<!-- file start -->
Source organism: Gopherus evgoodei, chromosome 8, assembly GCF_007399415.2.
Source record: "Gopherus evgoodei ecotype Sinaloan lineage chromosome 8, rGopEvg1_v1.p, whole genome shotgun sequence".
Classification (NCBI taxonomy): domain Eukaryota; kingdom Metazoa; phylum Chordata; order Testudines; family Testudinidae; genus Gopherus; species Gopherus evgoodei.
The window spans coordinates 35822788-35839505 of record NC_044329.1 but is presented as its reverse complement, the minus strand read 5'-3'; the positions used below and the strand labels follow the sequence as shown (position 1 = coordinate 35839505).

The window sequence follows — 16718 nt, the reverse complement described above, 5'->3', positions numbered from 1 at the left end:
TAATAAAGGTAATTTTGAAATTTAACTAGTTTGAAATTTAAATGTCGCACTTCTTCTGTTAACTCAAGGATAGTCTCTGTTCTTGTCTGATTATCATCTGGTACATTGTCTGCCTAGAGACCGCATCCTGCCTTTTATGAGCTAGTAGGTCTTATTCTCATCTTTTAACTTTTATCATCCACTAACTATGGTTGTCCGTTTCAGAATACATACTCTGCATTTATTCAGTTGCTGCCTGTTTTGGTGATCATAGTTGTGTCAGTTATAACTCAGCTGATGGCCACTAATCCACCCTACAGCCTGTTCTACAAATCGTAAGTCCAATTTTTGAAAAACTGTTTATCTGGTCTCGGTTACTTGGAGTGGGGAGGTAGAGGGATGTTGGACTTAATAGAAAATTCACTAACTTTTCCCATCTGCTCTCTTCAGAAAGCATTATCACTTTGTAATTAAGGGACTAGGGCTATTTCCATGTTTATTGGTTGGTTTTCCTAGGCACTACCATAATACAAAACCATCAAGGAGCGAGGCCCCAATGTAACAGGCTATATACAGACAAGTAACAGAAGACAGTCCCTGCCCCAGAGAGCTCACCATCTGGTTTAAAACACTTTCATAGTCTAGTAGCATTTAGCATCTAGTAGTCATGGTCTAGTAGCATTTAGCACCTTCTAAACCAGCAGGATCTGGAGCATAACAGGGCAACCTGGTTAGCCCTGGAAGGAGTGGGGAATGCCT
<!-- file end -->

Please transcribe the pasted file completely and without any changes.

Source organism: Gopherus evgoodei, chromosome 8, assembly GCF_007399415.2.
Source record: "Gopherus evgoodei ecotype Sinaloan lineage chromosome 8, rGopEvg1_v1.p, whole genome shotgun sequence".
Classification (NCBI taxonomy): domain Eukaryota; kingdom Metazoa; phylum Chordata; order Testudines; family Testudinidae; genus Gopherus; species Gopherus evgoodei.
The window spans coordinates 35822788-35839505 of record NC_044329.1 but is presented as its reverse complement, the minus strand read 5'-3'; the positions used below and the strand labels follow the sequence as shown (position 1 = coordinate 35839505).

The window sequence follows — 16718 nt, the reverse complement described above, 5'->3', positions numbered from 1 at the left end:
TAATAAAGGTAATTTTGAAATTTAACTAGTTTGAAATTTAAATGTCGCACTTCTTCTGTTAACTCAAGGATAGTCTCTGTTCTTGTCTGATTATCATCTGGTACATTGTCTGCCTAGAGACCGCATCCTGCCTTTTATGAGCTAGTAGGTCTTATTCTCATCTTTTAACTTTTATCATCCACTAACTATGGTTGTCCGTTTCAGAATACATACTCTGCATTTATTCAGTTGCTGCCTGTTTTGGTGATCATAGTTGTGTCAGTTATAACTCAGCTGATGGCCACTAATCCACCCTACAGCCTGTTCTACAAATCGTAAGTCCAATTTTTGAAAAACTGTTTATCTGGTCTCGGTTACTTGGAGTGGGGAGGTAGAGGGATGTTGGACTTAATAGAAAATTCACTAACTTTTCCCATCTGCTCTCTTCAGAAAGCATTATCACTTTGTAATTAAGGGACTAGGGCTATTTCCATGTTTATTGGTTGGTTTTCCTAGGCACTACCATAATACAAAACCATCAAGGAGCGAGGCCCCAATGTAACAGGCTATATACAGACAAGTAACAGAAGACAGTCCCTGCCCCAGAGAGCTCACCATCTGGTTTAAAACACTTTCATAGTCTAGTAGCATTTAGCATCTAGTAGTCATGGTCTAGTAGCATTTAGCACCTTCTAAACCAGCAGGATCTGGAGCATAACAGGGCAACCTGGTTAGCCCTGGAAGGAGTGGGGAATGCCT